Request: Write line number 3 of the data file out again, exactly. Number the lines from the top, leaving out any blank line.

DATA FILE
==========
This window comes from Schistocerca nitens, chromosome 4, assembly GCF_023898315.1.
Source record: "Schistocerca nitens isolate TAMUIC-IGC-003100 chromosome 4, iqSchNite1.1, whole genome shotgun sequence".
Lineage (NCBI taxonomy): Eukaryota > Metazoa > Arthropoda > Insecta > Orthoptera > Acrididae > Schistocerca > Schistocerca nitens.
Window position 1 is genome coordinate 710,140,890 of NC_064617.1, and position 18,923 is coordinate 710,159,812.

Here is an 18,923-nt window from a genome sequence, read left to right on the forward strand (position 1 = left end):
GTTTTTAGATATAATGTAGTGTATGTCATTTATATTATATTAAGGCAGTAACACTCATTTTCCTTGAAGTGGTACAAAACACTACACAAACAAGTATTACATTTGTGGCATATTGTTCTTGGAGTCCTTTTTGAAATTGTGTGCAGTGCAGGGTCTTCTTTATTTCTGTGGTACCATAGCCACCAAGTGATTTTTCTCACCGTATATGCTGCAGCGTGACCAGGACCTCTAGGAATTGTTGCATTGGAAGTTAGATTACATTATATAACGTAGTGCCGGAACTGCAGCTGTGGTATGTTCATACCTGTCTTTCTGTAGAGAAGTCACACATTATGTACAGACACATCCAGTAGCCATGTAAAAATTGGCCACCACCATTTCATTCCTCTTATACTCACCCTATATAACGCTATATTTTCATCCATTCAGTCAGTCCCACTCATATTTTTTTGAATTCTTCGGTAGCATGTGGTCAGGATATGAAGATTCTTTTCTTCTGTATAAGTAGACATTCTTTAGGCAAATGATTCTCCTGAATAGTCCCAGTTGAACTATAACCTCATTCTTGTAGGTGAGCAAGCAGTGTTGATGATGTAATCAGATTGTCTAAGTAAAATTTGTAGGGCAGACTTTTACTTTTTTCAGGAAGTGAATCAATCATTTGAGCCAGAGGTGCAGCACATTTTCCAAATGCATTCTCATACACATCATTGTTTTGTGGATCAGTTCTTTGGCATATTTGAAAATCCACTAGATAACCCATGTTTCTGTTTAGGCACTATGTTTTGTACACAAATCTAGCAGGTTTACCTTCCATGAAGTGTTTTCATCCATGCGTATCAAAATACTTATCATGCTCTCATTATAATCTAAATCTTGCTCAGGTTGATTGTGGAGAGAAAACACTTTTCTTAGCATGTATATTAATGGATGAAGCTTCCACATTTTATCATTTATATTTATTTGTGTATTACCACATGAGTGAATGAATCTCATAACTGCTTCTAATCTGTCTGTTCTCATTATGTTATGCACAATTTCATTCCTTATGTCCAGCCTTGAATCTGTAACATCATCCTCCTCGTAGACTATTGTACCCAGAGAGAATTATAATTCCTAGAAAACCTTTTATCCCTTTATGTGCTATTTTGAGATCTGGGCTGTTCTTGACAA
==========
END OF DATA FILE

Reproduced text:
Lineage (NCBI taxonomy): Eukaryota > Metazoa > Arthropoda > Insecta > Orthoptera > Acrididae > Schistocerca > Schistocerca nitens.